Oops - here was a draft of a post from Spring 2010 that didn't make it out of draft stage, for some reason. I thought it would be fun to post it now - just thinking of things to come (wishfully thinking, I might add)
Draft from March 24, 2010:
Of course, spring in Minnesota means crazy temps. Last week we had 60 degrees, and today it's barely above freezing. The daffodils have about an inch of stem peeking up out of the ground. Rhubarb is actually making an appearance, as are some of my asiatic lilies. I'm just hoping it really hits 70 degrees next week as is currently forecast. Wouldn't that make a nice spring break.
There is still a lot of raking to do in the lawn. As I was out there today (freezing, I might add!), I was thinking about how to expand the shade garden by the road. I read a great article about martagon lilies in Northern Gardener this month. Too bad they're hard to find and take even longer to come to bloom. But in ten years I'll have wished I had taken the time to plant some now. It seems from my little research that they're fall planting bulbs. I would love to connect with some Minnesota gardeners who have had success with these flowers.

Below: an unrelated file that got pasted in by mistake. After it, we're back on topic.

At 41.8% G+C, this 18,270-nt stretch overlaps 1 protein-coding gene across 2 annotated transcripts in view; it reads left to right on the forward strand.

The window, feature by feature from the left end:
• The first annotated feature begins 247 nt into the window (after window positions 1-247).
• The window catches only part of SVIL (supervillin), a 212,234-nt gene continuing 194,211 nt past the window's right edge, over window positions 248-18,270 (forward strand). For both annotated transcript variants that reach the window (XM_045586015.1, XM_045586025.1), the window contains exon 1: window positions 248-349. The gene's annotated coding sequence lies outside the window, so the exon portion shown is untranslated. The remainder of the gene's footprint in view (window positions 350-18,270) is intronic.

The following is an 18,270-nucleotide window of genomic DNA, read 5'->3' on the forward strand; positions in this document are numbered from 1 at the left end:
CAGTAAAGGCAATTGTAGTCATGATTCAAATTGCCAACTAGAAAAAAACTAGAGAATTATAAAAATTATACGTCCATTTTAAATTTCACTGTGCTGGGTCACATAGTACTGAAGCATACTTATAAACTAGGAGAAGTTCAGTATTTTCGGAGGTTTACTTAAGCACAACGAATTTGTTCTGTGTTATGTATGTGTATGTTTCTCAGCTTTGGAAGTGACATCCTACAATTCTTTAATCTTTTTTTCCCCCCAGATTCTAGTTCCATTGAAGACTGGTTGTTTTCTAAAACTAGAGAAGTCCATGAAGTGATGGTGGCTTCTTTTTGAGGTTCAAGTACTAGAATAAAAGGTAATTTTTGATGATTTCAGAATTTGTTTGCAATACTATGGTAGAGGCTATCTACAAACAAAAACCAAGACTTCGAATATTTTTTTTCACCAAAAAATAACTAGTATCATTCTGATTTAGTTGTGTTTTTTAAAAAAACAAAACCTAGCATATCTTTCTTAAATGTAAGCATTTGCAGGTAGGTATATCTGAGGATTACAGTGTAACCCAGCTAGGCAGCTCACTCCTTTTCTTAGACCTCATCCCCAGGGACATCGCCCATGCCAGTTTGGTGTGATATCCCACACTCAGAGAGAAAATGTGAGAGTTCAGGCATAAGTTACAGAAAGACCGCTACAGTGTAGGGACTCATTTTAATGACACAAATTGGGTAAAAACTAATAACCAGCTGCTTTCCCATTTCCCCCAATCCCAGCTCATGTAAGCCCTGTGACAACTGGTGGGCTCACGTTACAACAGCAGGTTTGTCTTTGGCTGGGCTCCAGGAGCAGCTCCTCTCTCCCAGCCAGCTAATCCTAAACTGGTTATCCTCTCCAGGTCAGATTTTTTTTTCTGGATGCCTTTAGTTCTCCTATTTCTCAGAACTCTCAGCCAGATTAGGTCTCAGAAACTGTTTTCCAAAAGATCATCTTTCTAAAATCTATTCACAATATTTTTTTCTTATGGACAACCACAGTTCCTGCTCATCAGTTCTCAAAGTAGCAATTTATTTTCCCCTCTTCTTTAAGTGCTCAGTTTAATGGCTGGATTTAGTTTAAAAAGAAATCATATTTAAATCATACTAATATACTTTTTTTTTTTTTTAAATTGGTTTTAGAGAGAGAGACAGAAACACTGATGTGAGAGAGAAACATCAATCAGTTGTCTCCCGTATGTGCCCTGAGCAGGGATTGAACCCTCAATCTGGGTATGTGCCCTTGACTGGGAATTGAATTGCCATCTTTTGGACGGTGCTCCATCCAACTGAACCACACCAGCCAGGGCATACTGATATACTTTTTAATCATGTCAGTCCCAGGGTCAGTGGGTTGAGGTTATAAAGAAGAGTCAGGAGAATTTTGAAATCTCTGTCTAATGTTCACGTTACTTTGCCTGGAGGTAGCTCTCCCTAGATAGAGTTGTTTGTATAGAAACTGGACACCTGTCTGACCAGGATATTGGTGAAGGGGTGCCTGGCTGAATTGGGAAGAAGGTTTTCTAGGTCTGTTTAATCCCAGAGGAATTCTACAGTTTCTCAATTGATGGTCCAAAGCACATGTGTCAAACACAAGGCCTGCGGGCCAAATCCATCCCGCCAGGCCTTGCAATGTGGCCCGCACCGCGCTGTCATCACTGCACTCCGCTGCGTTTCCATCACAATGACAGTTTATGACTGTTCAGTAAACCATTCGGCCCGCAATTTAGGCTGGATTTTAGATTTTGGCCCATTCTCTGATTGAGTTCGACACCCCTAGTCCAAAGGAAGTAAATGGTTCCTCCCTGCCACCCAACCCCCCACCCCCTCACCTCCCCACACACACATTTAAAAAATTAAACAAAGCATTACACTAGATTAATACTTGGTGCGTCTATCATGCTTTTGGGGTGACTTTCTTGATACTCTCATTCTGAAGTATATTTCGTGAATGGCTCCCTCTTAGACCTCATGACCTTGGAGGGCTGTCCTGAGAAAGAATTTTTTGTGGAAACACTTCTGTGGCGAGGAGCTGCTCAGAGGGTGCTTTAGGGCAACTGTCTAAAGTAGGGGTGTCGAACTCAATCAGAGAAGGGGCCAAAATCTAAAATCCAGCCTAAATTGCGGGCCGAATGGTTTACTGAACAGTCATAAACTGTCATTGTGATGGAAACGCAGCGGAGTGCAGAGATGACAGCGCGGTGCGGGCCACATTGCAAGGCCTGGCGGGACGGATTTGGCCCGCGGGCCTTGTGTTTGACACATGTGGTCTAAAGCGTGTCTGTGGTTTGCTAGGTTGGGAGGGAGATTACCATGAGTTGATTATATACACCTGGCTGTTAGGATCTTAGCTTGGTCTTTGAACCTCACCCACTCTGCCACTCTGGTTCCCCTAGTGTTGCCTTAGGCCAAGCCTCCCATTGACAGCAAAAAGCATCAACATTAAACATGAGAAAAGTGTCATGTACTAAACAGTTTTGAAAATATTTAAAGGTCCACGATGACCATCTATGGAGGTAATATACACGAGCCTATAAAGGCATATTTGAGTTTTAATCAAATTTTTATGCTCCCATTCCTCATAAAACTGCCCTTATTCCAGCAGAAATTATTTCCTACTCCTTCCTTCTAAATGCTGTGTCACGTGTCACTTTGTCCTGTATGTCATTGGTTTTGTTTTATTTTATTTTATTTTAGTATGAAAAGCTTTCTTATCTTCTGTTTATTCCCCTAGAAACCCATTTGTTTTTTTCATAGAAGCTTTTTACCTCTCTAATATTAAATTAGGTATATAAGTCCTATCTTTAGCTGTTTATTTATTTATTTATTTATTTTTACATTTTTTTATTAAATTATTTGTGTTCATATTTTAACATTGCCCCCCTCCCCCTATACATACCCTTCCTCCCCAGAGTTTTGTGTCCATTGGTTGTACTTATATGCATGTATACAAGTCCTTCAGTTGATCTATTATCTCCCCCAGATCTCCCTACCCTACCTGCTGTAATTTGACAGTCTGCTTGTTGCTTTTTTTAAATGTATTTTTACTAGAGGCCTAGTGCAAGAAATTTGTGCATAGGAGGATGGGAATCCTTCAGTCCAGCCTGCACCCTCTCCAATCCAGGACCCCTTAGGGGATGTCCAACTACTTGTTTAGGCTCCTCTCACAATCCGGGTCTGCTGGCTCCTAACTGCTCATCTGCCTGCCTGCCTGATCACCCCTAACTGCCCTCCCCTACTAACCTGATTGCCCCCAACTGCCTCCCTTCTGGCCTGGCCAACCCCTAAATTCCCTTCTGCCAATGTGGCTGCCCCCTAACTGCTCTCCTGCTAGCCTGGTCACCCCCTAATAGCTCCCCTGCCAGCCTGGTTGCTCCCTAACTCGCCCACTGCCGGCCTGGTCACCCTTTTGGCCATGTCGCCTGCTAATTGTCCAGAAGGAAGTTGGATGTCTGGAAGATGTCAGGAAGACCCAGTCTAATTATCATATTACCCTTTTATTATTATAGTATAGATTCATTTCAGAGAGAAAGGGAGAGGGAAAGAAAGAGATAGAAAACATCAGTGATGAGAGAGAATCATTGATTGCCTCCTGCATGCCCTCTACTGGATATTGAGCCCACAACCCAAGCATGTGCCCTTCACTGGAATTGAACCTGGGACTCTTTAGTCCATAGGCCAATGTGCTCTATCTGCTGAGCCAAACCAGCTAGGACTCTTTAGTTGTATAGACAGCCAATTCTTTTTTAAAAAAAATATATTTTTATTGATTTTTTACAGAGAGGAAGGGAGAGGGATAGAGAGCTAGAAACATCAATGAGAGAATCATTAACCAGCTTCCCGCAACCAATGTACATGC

The good news is that I actually DID plant six martagon bulbs this past fall. Now I know why I don't see them in gardens, they were expensive! I had a strange, guilty feeling spending $30 on a flower bulb. But why not? It's a small indulgence... other people have their expensive vices... I don't smoke, gamble, travel, shop, or even drink all that often (which I type as I'm enjoying a nice bottle, I mean glass, of wine). So what's $30 to add a touch of beauty to our yard? Well, $30 times six, and you get the picture. So this small indulgence was a little more than small, but I'm not at all regretting the purchase. Unless, of course, the bulbs never produce. That's the thing about martagons - I understand that they take years to flower. But we could all use a lesson in delayed gratification in our culture of instant pleasure. I just had to spend $180 to learn the lesson. Isn't it ironic?